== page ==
Now serving South Africa: investment team lands Domino’s Master Franchise Agreement

Now serving South Africa: investment team lands Domino’s Master Franchise Agreement – Graimark Inc. African American capital management firm is major partner in New South Africa Pizza Co. LLC

Eric L. Smith

Graimark Inc., a Detroit-based African American-owned capital management firm, announced its first multimillion dollar international investment deal as lead partner in New South Africa Pizza Co. L.L.C.

The new company has been awarded the Master Franchise Agreement for South Africa from Domino’s Pizza International. Graimark owns 90% of the investment deal. The remaining investors comprise Associated Ventures Inc., a company formed in 1994 to research and develop international trade opportunities, and Rob Williams, a black South African entrepreneur. At maturity, the investment is expected to generate $100 million in sales and create 4,500 jobs in 164 stores.

“Our research shows tremendous opportunity in South Africa in the general pizza market, and particularly in the service-oriented pizza delivery market,” says Charles Allen, one of the partners of Graimark Inc., “This is an exciting time for our company.

Graimark was formed by Allen of Detroit and Philadelphia attorney Handsel Minyard. The company was founded in 1988 and became one of the few black-owned real estate investment companies that handled properties for the U.S. Resolution Trust Corp., formed in 1989 to manage the assets of failed savings and loan associations. The company, which has a staff of 30 in Detroit, Richmond, Va., and Philadelphia, handled more than $1 billion in properties in different cities for the RTC. In an attempt to diversify his interests, Allen said the franchise agreement with Domino’s was an ideal opportunity.

During the first 18 to 24 months of operation, New South Africa Pizza will focus on establishing corporation-owned stores. The first stores will open in Johannesburg. Then, New South Africa Pizza will target three major urban centers for development: Greater Cape Town, Greater Durban and the Gauteng Province, including Pretoria.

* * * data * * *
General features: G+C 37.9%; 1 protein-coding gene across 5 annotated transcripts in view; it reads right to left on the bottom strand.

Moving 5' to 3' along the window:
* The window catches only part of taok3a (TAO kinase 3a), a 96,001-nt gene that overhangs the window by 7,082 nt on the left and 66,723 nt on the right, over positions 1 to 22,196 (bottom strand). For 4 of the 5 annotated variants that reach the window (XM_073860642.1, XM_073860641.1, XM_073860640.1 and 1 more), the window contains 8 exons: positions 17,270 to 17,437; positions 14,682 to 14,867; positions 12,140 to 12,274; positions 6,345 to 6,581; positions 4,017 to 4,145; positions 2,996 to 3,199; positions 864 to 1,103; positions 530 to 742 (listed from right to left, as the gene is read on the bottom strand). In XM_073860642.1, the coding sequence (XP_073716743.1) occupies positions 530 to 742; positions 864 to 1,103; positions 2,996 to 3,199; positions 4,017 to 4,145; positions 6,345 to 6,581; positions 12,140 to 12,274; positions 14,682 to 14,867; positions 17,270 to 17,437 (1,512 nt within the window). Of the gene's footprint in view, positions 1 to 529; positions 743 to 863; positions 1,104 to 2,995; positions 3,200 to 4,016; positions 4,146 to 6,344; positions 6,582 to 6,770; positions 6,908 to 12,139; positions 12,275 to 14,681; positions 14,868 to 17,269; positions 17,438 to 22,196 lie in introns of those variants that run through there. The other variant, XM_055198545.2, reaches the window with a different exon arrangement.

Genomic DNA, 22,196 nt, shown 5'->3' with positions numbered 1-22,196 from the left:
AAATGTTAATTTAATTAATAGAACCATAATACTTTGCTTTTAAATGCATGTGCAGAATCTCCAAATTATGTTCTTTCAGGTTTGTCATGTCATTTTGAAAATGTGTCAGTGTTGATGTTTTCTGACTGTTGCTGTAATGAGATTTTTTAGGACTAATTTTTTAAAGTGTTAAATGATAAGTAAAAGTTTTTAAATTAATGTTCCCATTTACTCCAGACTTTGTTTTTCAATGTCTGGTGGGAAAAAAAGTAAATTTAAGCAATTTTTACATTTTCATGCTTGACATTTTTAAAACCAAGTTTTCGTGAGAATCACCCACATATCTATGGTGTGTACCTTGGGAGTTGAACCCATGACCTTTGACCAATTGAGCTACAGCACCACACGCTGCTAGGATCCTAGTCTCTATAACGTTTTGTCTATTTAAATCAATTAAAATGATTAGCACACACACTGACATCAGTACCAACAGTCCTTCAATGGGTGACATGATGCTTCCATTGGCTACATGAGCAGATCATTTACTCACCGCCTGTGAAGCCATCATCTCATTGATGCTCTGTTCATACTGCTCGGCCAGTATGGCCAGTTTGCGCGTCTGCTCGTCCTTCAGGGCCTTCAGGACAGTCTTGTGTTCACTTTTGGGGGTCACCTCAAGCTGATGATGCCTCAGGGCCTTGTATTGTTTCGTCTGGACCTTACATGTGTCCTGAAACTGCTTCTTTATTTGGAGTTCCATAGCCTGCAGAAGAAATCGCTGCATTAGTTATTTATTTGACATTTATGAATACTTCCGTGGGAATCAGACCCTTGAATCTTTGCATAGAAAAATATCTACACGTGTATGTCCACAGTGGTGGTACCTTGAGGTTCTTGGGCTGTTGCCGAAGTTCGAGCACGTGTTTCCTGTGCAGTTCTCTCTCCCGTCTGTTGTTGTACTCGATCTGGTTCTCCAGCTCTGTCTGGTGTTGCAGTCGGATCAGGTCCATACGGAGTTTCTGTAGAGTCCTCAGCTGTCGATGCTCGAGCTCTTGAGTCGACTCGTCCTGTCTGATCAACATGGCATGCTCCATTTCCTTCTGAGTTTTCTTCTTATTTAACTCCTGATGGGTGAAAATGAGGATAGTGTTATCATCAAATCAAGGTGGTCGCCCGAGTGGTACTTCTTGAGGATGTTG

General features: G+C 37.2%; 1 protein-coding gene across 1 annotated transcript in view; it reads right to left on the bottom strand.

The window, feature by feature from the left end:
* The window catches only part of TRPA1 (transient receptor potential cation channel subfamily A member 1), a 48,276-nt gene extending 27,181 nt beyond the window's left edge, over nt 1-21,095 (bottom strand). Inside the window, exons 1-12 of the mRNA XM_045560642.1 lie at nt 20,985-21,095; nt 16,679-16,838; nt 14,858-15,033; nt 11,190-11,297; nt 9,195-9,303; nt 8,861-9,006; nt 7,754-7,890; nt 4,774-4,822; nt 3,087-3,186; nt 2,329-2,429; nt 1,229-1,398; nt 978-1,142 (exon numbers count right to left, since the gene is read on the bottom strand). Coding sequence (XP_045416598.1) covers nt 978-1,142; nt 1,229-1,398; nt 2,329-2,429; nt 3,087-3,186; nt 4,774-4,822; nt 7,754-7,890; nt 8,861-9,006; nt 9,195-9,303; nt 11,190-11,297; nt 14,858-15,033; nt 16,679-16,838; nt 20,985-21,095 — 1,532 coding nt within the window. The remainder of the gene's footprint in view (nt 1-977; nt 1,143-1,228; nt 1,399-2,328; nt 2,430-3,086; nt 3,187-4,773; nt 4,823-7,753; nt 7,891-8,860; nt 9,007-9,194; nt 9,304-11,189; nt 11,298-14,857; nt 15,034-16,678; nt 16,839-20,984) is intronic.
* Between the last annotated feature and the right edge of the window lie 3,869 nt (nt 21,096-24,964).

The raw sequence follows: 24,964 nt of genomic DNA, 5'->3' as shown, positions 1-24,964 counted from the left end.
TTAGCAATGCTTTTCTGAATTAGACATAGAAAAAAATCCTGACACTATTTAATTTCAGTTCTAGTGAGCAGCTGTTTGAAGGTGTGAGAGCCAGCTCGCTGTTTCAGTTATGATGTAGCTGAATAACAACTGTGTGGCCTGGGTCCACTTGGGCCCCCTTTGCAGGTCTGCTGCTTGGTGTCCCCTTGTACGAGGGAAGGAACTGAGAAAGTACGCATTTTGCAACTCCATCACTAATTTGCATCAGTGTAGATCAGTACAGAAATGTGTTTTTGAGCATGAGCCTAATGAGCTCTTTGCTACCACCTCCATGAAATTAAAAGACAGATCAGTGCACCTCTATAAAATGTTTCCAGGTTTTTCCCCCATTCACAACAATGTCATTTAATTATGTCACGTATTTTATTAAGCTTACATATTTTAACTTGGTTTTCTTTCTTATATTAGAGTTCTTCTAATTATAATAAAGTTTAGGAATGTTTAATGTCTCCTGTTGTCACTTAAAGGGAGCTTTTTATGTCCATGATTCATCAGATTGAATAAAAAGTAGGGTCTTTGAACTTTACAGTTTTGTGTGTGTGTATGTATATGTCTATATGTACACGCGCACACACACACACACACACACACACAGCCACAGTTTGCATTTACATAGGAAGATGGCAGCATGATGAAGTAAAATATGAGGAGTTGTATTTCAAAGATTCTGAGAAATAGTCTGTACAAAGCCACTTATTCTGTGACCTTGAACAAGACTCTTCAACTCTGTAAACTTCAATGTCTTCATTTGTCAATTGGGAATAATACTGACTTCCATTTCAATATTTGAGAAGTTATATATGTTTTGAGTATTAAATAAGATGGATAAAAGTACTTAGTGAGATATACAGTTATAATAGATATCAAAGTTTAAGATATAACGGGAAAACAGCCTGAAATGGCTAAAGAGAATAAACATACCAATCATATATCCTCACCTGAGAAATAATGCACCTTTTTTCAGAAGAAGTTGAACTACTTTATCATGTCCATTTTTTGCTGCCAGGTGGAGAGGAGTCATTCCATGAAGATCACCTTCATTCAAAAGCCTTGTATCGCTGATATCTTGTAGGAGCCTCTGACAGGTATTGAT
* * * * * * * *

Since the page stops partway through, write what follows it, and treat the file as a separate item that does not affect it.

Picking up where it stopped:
“Not only will we employ several thousand South Africans, we’ll also be providing business to South African vendors and contractors, and sub-franchising opportunities to South African entrepreneurs,” says Minyard, Graimark executive vice president.

Minyard adds that everything used in getting the company up and running will be manufactured or purchased in South Africa, including flour, dairy products, building supplies and “scooters for delivery.”

“There is a lot of activity going on in the country now relating to foreign investment that hadn’t been there for a long time. It’s particularly so for investors who come with a product that can contribute to their economy,” he says.

But Allen also recognizes that along with the potential rewards, there are risks and pitfalls unique to doing business in South Africa.

“There’s the question of the stability of the government,” says Allen. “There’s Mandela, who is an aging worldwide statesman, and there’s also the problem that South Africa has yet to repeal many of the laws and high taxes that act as a detriment to foreign investment.”

But with that in mind, Allen says the potential rewards of the venture are staggering. He says the franchise agreement gives him a free hand in developing Domino’s as a high-profile market name in a country ripe for new capital.

“We own the rights to the marketplace and basically act as Domino’s Pizza in that region for the next 10 years. We can appoint self-franchises and receive royalties pursuant to our franchise agreement,” says Allen. “It’s an ideal opportunity to be able to contribute to South Africa’s economic growth, and at the same time we can expect a reasonable rate of return for our investors.”

COPYRIGHT 1996 Earl G. Graves Publishing Co., Inc.

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